The 1902 Wright Glider

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  uilt in Dayton, Ohio and test-flown at Kitty Hawk, North Carolina, the original 1902 Wright Glider is one of the most important machines ever designed. Although the Wright Brothers are better known for the 1903 Wright Flyer, in which they made the first sustained powered flights, their 1902 glider was the first fully controllable aircraft, with movable surfaces that balanced the craft in the air in all three axes.

It was also the basis of their patent. If you look up the Wright brothers patent No. 821,323 for a "Flying Machine," you'll find drawings of the 1902 Wright Glider, not a powered aircraft. Putting a motor on an airplane was nothing new, even in the Wrights' day. What was new, however, was the manner in which they controlled and navigated their aircraft.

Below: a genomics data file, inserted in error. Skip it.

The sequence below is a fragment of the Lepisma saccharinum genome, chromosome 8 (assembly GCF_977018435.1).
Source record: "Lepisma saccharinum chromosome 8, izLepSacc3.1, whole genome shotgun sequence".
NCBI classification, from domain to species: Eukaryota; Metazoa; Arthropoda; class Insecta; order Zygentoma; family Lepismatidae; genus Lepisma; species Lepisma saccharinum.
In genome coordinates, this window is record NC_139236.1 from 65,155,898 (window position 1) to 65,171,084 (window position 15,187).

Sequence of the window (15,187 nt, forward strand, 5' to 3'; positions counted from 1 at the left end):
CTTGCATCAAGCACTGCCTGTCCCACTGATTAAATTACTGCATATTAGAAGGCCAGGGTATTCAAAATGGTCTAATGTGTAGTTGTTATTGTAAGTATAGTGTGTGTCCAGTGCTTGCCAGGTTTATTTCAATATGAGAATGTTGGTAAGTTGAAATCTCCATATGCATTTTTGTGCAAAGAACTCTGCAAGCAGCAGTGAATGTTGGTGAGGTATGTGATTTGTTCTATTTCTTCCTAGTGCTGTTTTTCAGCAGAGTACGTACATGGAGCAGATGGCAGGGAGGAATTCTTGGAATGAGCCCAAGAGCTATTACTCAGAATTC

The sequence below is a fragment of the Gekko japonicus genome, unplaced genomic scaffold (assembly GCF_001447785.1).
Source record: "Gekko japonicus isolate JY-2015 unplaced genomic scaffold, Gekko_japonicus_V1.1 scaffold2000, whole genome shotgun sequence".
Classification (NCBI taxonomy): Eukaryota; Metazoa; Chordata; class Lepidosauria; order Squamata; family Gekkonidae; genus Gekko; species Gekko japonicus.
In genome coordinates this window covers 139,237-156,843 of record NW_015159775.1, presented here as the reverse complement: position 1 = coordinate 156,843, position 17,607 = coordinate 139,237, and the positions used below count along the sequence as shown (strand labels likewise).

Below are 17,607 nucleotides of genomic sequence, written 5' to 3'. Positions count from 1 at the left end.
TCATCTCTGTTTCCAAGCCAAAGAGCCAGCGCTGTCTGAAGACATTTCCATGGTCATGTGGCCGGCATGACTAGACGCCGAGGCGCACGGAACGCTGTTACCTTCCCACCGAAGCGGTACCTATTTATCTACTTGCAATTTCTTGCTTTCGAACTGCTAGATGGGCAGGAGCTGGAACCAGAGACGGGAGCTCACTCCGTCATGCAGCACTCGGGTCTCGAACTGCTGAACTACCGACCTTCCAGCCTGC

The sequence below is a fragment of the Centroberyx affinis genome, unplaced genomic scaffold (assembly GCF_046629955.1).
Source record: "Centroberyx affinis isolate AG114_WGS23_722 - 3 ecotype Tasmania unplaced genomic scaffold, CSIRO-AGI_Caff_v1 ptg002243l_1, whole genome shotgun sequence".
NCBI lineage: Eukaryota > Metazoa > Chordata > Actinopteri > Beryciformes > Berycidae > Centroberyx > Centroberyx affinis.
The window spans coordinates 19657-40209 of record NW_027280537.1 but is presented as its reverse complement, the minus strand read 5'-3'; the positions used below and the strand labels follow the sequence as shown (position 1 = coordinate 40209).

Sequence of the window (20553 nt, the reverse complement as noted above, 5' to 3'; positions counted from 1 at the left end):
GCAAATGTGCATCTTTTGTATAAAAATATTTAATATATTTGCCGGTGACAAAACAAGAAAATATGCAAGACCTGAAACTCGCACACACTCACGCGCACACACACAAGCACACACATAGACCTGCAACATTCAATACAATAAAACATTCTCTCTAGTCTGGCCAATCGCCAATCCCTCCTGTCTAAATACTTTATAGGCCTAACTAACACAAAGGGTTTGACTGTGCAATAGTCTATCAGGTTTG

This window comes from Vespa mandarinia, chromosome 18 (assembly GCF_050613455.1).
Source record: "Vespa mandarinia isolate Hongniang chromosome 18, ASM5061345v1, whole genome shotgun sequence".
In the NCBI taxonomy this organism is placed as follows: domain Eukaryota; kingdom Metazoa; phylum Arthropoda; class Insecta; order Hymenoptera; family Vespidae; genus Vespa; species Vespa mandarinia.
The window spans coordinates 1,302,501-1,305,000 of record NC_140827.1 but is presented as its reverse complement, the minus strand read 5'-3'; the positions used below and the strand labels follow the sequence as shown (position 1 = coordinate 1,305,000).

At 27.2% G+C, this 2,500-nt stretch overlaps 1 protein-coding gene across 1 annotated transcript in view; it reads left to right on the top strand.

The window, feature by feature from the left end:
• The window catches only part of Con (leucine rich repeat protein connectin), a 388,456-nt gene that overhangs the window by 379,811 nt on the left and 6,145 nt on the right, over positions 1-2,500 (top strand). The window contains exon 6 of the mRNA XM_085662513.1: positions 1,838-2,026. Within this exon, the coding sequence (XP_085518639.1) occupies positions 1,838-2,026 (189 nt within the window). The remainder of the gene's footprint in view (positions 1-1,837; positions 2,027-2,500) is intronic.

The vertical rudder (at the back of the glider) yawed the nose from side to side. The horizontal elevator (at the front of the glider) pitched the nose up and down. And a unique wing-warping system (the forerunner of modern ailerons) rolled the wings left and right. This allowed a pilot, for the first time, to navigate in all three dimensions. This basic, brilliant idea -- yaw, pitch, and roll control -- is still used in every aircraft flying today. It's also the basis of spacecraft control, submarine navigation, robotics, computer-aided design and manufacture, and digital animation. These remarkable advances all trace their roots back to this simple machine. If you research the fundamental patent on the airplane, you'll find a drawing of the 1902 Wright Glider, not the 1903 Wright Flyer.